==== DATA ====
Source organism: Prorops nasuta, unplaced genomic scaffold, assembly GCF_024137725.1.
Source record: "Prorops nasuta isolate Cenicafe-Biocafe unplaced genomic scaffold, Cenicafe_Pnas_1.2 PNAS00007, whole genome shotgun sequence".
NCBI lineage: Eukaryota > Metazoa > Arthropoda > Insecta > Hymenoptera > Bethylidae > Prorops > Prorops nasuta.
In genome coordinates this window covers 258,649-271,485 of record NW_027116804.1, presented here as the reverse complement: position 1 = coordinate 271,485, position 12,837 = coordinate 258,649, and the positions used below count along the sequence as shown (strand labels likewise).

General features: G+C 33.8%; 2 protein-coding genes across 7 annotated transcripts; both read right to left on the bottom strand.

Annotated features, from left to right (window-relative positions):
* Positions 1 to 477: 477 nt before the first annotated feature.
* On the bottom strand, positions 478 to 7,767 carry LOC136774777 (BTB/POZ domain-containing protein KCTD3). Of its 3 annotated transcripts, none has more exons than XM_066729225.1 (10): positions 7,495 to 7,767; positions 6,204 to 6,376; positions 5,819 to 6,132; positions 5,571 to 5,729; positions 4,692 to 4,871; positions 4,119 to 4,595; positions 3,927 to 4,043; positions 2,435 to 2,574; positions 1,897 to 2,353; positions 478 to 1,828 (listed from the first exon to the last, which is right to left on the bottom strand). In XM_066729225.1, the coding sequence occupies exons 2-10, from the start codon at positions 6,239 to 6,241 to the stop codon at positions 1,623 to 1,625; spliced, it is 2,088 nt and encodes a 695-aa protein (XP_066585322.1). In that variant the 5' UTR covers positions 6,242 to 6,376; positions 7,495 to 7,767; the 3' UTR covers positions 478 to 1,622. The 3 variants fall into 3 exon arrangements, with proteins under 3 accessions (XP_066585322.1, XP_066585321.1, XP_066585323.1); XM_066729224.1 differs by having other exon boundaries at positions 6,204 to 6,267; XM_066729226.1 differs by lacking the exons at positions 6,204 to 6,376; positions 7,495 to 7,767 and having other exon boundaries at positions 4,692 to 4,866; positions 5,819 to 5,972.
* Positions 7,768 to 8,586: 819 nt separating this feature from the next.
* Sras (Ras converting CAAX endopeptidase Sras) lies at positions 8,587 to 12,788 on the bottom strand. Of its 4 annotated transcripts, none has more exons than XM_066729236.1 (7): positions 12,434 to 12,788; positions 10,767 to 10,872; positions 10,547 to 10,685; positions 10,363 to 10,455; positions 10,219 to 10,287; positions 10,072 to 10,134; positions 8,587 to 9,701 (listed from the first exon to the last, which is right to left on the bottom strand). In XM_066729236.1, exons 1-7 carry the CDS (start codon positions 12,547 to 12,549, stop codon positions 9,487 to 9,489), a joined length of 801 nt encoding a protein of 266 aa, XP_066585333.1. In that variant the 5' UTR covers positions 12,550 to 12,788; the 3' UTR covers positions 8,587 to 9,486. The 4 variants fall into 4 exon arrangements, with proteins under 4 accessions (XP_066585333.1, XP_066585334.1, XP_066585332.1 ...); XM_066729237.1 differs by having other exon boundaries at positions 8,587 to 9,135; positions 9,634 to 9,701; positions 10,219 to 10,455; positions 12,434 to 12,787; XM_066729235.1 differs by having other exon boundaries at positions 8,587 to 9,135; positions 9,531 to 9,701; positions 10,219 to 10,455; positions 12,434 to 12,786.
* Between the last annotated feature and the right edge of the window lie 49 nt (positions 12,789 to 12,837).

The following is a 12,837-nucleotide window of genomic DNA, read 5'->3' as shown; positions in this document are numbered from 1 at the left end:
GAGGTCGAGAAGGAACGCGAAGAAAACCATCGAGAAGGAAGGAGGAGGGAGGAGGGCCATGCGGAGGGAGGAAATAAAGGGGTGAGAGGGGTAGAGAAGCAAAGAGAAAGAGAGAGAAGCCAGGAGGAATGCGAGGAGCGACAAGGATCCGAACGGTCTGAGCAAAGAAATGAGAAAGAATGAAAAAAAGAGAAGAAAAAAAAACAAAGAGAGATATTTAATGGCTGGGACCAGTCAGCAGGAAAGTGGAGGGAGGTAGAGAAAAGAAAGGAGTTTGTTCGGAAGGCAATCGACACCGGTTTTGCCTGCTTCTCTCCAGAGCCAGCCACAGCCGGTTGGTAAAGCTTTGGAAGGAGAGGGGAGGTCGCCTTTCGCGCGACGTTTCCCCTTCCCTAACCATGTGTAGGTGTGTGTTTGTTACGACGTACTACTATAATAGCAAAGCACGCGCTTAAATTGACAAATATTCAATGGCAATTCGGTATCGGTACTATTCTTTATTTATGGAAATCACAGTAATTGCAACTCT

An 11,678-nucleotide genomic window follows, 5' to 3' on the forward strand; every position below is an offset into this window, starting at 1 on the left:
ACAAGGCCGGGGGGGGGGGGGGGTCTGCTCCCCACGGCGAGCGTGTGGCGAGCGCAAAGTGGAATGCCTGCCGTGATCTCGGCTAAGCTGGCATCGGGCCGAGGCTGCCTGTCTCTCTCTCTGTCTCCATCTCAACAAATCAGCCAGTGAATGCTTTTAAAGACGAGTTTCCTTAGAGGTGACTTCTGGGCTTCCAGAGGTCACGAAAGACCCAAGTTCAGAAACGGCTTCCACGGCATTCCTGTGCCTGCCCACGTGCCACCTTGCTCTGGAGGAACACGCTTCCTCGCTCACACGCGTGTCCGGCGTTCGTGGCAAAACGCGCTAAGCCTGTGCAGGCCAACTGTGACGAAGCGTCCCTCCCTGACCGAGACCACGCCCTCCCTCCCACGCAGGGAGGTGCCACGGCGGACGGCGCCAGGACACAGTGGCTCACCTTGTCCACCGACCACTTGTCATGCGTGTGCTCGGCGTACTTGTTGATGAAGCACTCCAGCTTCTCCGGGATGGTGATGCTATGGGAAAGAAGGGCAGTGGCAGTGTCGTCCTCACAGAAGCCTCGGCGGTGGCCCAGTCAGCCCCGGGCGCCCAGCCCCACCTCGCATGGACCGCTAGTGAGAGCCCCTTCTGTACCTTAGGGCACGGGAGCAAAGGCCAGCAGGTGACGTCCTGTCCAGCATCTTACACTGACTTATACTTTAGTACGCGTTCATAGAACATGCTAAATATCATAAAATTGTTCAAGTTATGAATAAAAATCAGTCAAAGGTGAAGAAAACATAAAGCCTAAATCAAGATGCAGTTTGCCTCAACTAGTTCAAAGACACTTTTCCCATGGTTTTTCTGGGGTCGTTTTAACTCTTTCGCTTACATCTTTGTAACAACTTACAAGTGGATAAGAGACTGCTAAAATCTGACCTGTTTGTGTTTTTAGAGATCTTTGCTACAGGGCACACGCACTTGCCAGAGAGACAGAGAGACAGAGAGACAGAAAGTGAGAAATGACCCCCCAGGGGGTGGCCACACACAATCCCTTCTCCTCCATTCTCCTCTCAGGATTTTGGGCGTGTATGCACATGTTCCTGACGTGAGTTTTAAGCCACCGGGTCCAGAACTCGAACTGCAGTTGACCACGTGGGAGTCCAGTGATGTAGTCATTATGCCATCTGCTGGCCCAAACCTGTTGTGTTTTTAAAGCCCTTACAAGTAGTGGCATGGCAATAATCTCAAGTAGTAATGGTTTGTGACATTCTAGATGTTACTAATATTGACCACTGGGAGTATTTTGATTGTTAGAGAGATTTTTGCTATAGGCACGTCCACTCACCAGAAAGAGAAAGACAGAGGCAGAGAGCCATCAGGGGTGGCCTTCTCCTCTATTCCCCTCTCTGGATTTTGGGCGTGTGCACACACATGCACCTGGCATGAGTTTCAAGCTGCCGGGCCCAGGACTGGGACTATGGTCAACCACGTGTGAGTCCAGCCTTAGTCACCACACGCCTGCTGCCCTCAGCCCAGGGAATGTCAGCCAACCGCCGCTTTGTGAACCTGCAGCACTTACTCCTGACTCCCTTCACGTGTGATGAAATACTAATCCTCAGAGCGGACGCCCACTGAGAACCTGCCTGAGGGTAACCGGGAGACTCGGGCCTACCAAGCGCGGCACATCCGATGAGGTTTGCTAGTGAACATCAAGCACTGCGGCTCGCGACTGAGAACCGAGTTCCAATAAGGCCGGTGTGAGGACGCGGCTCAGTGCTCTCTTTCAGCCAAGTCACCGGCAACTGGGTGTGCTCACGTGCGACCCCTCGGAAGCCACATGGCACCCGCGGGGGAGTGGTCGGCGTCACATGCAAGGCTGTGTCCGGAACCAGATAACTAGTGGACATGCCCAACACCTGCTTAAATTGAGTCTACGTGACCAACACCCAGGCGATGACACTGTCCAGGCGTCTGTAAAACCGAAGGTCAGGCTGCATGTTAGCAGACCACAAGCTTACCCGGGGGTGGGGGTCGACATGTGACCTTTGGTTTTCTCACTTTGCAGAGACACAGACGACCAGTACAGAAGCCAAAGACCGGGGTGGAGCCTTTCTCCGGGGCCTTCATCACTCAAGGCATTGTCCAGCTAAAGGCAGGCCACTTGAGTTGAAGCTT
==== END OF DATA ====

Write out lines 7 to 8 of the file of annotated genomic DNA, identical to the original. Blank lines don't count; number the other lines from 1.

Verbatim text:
* Positions 1 to 477: 477 nt before the first annotated feature.
* On the bottom strand, positions 478 to 7,767 carry LOC136774777 (BTB/POZ domain-containing protein KCTD3). Of its 3 annotated transcripts, none has more exons than XM_066729225.1 (10): positions 7,495 to 7,767; positions 6,204 to 6,376; positions 5,819 to 6,132; positions 5,571 to 5,729; positions 4,692 to 4,871; positions 4,119 to 4,595; positions 3,927 to 4,043; positions 2,435 to 2,574; positions 1,897 to 2,353; positions 478 to 1,828 (listed from the first exon to the last, which is right to left on the bottom strand). In XM_066729225.1, the coding sequence occupies exons 2-10, from the start codon at positions 6,239 to 6,241 to the stop codon at positions 1,623 to 1,625; spliced, it is 2,088 nt and encodes a 695-aa protein (XP_066585322.1). In that variant the 5' UTR covers positions 6,242 to 6,376; positions 7,495 to 7,767; the 3' UTR covers positions 478 to 1,622. The 3 variants fall into 3 exon arrangements, with proteins under 3 accessions (XP_066585322.1, XP_066585321.1, XP_066585323.1); XM_066729224.1 differs by having other exon boundaries at positions 6,204 to 6,267; XM_066729226.1 differs by lacking the exons at positions 6,204 to 6,376; positions 7,495 to 7,767 and having other exon boundaries at positions 4,692 to 4,866; positions 5,819 to 5,972.